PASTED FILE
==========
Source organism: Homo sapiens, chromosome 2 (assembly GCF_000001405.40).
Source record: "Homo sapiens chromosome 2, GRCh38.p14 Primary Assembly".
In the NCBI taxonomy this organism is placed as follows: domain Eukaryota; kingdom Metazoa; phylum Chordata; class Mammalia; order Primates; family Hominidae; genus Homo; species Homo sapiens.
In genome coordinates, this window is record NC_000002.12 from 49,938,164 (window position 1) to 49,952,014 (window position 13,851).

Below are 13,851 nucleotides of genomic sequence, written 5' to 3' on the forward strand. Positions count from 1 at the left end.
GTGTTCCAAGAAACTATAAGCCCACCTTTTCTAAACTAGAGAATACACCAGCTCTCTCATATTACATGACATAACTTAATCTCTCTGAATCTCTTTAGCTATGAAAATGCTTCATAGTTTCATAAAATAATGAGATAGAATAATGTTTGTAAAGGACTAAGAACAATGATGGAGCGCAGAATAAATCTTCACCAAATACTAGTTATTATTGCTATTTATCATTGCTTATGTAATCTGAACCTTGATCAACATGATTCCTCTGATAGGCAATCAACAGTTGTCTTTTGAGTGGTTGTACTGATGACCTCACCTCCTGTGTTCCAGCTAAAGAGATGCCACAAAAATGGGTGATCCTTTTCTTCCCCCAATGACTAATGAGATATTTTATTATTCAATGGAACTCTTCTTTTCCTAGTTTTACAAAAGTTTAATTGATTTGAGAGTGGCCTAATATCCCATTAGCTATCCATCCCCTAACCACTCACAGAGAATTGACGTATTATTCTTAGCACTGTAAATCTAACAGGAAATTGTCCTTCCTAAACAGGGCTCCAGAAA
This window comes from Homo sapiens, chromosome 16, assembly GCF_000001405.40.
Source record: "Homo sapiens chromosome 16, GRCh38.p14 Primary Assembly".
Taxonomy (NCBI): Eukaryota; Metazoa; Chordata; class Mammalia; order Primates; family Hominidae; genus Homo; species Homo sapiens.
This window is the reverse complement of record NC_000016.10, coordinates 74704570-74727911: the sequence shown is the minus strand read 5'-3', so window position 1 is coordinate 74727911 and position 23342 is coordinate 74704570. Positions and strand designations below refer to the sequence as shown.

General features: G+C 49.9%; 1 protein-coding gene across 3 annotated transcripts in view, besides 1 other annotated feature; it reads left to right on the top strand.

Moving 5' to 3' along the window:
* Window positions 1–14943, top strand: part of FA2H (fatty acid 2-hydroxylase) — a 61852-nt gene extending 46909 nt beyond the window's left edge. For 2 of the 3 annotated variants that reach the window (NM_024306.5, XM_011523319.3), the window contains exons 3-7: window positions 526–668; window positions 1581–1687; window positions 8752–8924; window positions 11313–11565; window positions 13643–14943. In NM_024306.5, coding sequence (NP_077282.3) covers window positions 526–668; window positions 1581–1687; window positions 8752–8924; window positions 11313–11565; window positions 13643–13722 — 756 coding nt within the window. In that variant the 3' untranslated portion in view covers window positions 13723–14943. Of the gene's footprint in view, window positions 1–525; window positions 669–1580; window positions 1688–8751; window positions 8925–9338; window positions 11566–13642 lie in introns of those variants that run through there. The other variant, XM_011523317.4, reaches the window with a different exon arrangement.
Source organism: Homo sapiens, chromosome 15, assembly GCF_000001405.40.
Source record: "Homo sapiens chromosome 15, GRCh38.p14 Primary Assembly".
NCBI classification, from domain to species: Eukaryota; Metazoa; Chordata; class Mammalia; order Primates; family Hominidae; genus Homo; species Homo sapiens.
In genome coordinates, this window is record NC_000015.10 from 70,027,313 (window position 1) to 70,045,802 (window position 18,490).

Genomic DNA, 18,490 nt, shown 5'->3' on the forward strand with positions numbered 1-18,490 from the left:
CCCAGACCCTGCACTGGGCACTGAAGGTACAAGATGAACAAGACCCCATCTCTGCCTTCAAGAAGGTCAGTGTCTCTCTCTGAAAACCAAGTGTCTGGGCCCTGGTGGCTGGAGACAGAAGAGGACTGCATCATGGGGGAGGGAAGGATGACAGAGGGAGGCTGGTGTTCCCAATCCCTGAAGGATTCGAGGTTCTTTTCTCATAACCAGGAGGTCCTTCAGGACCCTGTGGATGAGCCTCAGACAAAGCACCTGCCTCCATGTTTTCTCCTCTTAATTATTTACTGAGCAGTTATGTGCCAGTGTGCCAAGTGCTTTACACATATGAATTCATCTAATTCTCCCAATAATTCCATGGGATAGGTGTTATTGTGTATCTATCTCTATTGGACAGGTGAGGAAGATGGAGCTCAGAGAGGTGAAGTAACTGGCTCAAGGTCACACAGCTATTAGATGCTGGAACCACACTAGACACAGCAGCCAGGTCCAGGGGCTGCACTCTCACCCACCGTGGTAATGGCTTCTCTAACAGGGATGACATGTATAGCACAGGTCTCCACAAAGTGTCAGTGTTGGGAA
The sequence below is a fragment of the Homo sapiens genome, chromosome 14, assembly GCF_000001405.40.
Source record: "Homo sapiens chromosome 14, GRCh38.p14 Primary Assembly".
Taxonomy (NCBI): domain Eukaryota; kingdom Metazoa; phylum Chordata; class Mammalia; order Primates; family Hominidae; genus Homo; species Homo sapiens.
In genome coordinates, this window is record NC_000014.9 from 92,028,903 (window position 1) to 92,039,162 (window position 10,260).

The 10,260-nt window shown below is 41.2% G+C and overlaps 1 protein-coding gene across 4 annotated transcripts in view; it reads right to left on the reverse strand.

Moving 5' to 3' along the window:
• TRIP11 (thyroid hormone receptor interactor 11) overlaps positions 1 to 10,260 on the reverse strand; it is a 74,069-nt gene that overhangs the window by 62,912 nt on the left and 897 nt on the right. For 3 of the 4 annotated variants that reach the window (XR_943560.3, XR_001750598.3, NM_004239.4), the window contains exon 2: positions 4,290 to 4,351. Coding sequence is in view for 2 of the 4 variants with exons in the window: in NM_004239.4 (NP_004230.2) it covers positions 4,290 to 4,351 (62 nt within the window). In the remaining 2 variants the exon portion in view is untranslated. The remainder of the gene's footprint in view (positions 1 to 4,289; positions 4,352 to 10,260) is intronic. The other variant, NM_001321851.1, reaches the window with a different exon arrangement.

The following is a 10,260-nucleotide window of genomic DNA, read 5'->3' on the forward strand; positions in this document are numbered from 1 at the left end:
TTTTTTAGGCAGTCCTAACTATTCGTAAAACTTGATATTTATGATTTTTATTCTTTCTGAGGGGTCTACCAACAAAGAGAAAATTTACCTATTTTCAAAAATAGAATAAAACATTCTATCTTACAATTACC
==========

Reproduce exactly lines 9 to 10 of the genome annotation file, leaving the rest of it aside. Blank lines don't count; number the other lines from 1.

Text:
Taxonomy (NCBI): Eukaryota; Metazoa; Chordata; class Mammalia; order Primates; family Hominidae; genus Homo; species Homo sapiens.
This window is the reverse complement of record NC_000016.10, coordinates 74704570-74727911: the sequence shown is the minus strand read 5'-3', so window position 1 is coordinate 74727911 and position 23342 is coordinate 74704570. Positions and strand designations below refer to the sequence as shown.